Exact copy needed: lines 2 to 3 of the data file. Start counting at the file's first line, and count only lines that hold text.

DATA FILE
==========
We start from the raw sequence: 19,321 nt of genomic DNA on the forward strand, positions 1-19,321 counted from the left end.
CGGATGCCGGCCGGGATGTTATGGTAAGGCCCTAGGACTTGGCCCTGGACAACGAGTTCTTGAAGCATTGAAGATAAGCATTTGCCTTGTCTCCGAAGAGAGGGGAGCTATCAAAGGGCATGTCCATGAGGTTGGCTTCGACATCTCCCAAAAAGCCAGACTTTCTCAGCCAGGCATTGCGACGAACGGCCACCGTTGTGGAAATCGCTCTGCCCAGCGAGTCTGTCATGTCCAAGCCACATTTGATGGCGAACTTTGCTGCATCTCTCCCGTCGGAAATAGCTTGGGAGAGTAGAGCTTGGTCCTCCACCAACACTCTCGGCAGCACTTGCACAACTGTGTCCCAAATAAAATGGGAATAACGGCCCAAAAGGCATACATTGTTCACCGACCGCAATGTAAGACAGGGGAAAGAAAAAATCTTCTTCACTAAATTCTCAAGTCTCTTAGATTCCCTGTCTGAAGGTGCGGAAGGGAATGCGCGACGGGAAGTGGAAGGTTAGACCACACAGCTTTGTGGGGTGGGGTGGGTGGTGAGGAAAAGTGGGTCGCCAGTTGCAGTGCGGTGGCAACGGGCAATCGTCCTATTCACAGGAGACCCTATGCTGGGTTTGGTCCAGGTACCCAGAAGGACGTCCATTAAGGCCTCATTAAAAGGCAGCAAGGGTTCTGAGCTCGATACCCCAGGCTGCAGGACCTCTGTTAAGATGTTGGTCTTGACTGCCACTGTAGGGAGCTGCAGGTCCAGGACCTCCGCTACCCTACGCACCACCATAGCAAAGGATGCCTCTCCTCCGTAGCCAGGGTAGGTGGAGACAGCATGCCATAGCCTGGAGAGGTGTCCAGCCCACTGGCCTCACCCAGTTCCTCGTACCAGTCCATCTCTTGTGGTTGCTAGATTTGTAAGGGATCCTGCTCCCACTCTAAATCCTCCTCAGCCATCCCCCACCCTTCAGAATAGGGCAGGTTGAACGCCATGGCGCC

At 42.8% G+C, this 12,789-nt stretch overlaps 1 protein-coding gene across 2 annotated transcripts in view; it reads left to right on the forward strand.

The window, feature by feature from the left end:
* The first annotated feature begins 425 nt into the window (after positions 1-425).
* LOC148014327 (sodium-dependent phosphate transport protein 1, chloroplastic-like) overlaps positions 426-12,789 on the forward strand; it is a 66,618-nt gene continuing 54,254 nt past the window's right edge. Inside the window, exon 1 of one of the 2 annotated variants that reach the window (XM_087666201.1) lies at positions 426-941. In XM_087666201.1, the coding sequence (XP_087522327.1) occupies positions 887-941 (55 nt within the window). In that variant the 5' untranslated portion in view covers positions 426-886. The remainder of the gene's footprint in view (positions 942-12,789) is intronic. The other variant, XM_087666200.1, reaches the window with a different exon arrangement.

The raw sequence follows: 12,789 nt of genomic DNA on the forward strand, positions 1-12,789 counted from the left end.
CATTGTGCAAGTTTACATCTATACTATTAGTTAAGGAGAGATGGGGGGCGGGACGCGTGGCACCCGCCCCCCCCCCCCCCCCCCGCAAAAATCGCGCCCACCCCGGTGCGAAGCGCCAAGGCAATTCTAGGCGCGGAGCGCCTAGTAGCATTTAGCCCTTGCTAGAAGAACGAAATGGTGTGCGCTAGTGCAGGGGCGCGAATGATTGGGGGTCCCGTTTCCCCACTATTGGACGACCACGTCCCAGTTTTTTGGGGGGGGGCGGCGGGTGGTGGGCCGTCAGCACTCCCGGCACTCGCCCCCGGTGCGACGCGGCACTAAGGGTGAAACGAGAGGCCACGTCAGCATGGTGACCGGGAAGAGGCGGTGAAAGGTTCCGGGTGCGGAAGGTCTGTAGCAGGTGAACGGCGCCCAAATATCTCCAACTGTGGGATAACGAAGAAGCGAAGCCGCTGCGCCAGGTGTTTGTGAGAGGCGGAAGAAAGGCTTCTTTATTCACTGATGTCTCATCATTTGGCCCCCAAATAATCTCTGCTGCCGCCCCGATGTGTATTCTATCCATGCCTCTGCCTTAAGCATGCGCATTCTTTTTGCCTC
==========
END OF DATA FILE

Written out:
CGGATGCCGGCCGGGATGTTATGGTAAGGCCCTAGGACTTGGCCCTGGACAACGAGTTCTTGAAGCATTGAAGATAAGCATTTGCCTTGTCTCCGAAGAGAGGGGAGCTATCAAAGGGCATGTCCATGAGGTTGGCTTCGACATCTCCCAAAAAGCCAGACTTTCTCAGCCAGGCATTGCGACGAACGGCCACCGTTGTGGAAATCGCTCTGCCCAGCGAGTCTGTCATGTCCAAGCCACATTTGATGGCGAACTTTGCTGCATCTCTCCCGTCGGAAATAGCTTGGGAGAGTAGAGCTTGGTCCTCCACCAACACTCTCGGCAGCACTTGCACAACTGTGTCCCAAATAAAATGGGAATAACGGCCCAAAAGGCATACATTGTTCACCGACCGCAATGTAAGACAGGGGAAAGAAAAAATCTTCTTCACTAAATTCTCAAGTCTCTTAGATTCCCTGTCTGAAGGTGCGGAAGGGAATGCGCGACGGGAAGTGGAAGGTTAGACCACACAGCTTTGTGGGGTGGGGTGGGTGGTGAGGAAAAGTGGGTCGCCAGTTGCAGTGCGGTGGCAACGGGCAATCGTCCTATTCACAGGAGACCCTATGCTGGGTTTGGTCCAGGTACCCAGAAGGACGTCCATTAAGGCCTCATTAAAAGGCAGCAAGGGTTCTGAGCTCGATACCCCAGGCTGCAGGACCTCTGTTAAGATGTTGGTCTTGACTGCCACTGTAGGGAGCTGCAGGTCCAGGACCTCCGCTACCCTACGCACCACCATAGCAAAGGATGCCTCTCCTCCGTAGCCAGGGTAGGTGGAGACAGCATGCCATAGCCTGGAGAGGTGTCCAGCCCACTGGCCTCACCCAGTTCCTCGTACCAGTCCATCTCTTGTGGTTGCTAGATTTGTAAGGGATCCTGCTCCCACTCTAAATCCTCCTCAGCCATCCCCCACCCTTCAGAATAGGGCAGGTTGAACGCCATGGCGCC

At 42.8% G+C, this 12,789-nt stretch overlaps 1 protein-coding gene across 2 annotated transcripts in view; it reads left to right on the forward strand.